Wednesday, August 26, 2020
For many, this is the first or second week of their first year of law school. The other day, someone on twitter asked for advice for first year law students, so I thought this was a good opportunity to give it!
This year is undoubtedly different for so many reasons. Most of you are entering law school remotely, and even if you are physically entering campus, there are probably things that make this year different. There are many resources out there on how to maximize your ability to learn online, so I want to focus on what you should know upon entering law school, in this environment or any other.
- It’s a new skill, so it will take practice. Learning the law really is a skill. That gets lost on so many students, who get frustrated in the beginning. Everything you are learning is brand new, and it will take time. Embrace growth mindset, this lesson can help. https://www.cali.org/lesson/18485
- It will be difficult and that’s ok. Like learning any new skill, it’s going to be hard. For many of you, academic endeavors have never been this difficult, so it’s easy to think that you don’t belong, or it’s just you. It’s not just you, this is difficult for everyone. Give yourself permission to not get it right, and learn from your failures. Most importantly, remember that every practicing attorney has stories of things they didn't get, or messed up on, their first year. And they are practicing, and they are fine!
- Don’t be afraid to ask questions. Trust me, you're not the only one with questions. Don't be afraid to ask fellow classmates, professors, or others questions. For example, there was plenty of law related vocabulary that was very new to me. I had no idea what these words meant, and was too nervous to ask. So I made this for you! (but you can still ask if something is not clear) https://lawprofessors.typepad.com/academic_support/2019/08/guest-blog-first-year-glossary.html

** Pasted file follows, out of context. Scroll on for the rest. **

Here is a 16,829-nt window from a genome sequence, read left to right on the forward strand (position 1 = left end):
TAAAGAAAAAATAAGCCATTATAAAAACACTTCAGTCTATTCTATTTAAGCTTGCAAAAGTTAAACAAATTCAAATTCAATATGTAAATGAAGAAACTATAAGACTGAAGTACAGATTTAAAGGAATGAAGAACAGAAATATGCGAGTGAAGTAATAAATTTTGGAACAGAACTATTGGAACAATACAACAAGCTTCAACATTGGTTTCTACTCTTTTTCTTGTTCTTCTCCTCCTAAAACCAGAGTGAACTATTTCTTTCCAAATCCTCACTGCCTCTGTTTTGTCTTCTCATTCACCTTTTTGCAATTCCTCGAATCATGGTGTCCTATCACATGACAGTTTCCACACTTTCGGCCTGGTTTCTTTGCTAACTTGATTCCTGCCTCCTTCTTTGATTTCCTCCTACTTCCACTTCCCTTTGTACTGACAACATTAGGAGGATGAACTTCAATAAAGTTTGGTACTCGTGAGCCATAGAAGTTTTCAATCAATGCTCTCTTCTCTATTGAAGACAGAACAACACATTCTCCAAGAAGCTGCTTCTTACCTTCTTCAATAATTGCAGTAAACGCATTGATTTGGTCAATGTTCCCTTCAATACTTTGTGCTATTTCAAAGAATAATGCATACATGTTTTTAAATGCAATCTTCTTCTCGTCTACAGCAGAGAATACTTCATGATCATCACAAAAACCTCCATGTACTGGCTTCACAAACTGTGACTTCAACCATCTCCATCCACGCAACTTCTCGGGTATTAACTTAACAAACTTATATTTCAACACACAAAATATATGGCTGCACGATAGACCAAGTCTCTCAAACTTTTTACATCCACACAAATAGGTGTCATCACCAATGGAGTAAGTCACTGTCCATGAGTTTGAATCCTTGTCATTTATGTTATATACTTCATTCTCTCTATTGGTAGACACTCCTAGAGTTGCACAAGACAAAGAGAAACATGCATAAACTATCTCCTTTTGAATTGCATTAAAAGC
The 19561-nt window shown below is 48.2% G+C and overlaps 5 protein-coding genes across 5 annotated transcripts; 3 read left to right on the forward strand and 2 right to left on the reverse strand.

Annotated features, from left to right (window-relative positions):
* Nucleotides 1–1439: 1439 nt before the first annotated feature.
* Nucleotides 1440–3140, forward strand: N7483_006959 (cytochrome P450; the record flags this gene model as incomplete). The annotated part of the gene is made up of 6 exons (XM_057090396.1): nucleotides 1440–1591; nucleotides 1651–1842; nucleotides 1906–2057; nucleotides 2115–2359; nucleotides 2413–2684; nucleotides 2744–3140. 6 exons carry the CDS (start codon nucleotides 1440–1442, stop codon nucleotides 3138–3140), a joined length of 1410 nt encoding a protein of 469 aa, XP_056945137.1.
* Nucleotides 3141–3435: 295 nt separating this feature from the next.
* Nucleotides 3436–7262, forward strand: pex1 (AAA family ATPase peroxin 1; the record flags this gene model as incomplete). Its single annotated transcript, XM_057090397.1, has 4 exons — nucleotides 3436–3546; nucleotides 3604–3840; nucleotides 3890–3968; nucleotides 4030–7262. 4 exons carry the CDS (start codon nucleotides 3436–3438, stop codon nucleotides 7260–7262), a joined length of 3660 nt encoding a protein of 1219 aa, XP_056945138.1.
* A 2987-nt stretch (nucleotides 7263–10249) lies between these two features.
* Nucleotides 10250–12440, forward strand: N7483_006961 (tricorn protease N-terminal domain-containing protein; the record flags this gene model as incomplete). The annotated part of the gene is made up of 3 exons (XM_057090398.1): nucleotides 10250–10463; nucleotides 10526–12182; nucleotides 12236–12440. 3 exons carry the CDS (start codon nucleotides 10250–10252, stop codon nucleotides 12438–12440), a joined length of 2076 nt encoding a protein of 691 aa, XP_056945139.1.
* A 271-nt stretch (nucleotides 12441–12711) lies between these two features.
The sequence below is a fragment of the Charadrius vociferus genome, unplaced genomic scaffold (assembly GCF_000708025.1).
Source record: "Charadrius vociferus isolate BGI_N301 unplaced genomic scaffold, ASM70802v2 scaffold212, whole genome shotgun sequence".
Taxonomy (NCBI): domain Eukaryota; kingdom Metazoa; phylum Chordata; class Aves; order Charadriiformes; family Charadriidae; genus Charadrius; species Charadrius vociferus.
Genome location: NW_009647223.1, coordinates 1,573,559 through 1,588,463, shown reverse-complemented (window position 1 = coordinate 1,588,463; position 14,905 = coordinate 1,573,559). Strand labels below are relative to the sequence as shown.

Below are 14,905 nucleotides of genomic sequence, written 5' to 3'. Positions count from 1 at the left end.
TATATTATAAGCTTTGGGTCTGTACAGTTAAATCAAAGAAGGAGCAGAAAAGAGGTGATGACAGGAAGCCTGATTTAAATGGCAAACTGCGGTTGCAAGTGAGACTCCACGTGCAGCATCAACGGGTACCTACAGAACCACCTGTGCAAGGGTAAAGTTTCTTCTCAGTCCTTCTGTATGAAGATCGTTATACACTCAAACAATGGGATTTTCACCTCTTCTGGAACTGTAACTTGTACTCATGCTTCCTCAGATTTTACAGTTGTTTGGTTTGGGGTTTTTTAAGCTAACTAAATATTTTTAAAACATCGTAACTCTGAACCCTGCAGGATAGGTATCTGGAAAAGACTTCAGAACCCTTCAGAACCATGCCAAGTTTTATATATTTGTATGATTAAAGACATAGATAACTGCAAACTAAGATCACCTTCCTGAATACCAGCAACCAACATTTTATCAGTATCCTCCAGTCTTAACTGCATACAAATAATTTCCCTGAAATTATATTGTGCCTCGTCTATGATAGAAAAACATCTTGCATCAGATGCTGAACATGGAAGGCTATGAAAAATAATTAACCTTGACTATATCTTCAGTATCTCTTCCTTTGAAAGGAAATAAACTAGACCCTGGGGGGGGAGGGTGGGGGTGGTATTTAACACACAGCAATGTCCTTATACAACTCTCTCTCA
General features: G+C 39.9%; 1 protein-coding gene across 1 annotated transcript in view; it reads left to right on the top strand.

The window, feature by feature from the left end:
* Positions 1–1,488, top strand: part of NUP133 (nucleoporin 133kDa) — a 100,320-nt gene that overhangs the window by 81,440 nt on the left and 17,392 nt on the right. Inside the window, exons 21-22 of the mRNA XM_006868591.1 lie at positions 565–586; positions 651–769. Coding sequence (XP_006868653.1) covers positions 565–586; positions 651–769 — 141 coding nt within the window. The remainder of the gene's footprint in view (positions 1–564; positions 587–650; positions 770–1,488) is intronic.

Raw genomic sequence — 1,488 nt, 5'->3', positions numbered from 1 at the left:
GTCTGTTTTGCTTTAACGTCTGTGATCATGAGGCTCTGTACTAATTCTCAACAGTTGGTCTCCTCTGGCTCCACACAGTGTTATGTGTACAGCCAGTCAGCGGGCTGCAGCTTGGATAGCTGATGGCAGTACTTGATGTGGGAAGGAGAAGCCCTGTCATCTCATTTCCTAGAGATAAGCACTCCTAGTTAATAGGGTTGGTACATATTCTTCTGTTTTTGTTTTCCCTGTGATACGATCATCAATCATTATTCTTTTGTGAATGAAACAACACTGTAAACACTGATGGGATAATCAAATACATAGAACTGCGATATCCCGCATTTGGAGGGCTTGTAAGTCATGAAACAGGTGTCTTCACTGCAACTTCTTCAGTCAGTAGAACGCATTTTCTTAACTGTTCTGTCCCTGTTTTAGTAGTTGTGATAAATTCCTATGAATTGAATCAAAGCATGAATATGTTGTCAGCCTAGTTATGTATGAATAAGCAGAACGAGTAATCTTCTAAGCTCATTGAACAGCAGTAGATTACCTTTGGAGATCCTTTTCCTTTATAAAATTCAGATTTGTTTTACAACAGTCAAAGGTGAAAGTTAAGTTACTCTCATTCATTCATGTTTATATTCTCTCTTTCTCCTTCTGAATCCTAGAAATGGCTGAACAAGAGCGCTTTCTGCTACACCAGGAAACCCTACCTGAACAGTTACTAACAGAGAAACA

- Start to think like a lawyer. The reason law school is a skill is because it's teaching you how to write differently, and think differently. You will often hear "you are learning to think like a lawyer" and that's true. But what does it mean? Here is a resource with a little help. https://www.cali.org/lesson/18027
- Think about what your exams will be like. Law school exams are different. Instead of asking you to recite facts from cases, or memorize holdings, you will need to solve a problem. To this end, work on practice questions, so you get used to it. Also, keep this in mind as you read and study - it's not about mastering and remembering everything from every case, but rather, thinking about how the cases help you solve a problem!
- Don’t be afraid to use resources. It might seem overwhelming and difficult to navigate at first. But there are plenty of resources available to you, that aim to make your life a bit easier. One such resource is CALI.org, and specifically CALI lessons geared towards academic success. https://www.cali.org/lesson/18485
Many of your school’s libraries will also have a great deal of supplements and study aids that are available to you. Make the library’s website one of your favorites, and make your librarians your friends.
In addition, many of you will have an Academic Support department at your law school. Listen to them, and don’t be afraid to use them. I am sure I can speak for all of us when I say we love to see you. In a normal semester, I’d say that we will welcome you into our offices with open arms and chocolate. This semester that’s a bit trickier, but many Academic Support professors and departments have set up online resources for you. Use them! Finally, set up a zoom call with them, I promise they want to help!
On that note, remember you do belong, and this is difficult for everyone.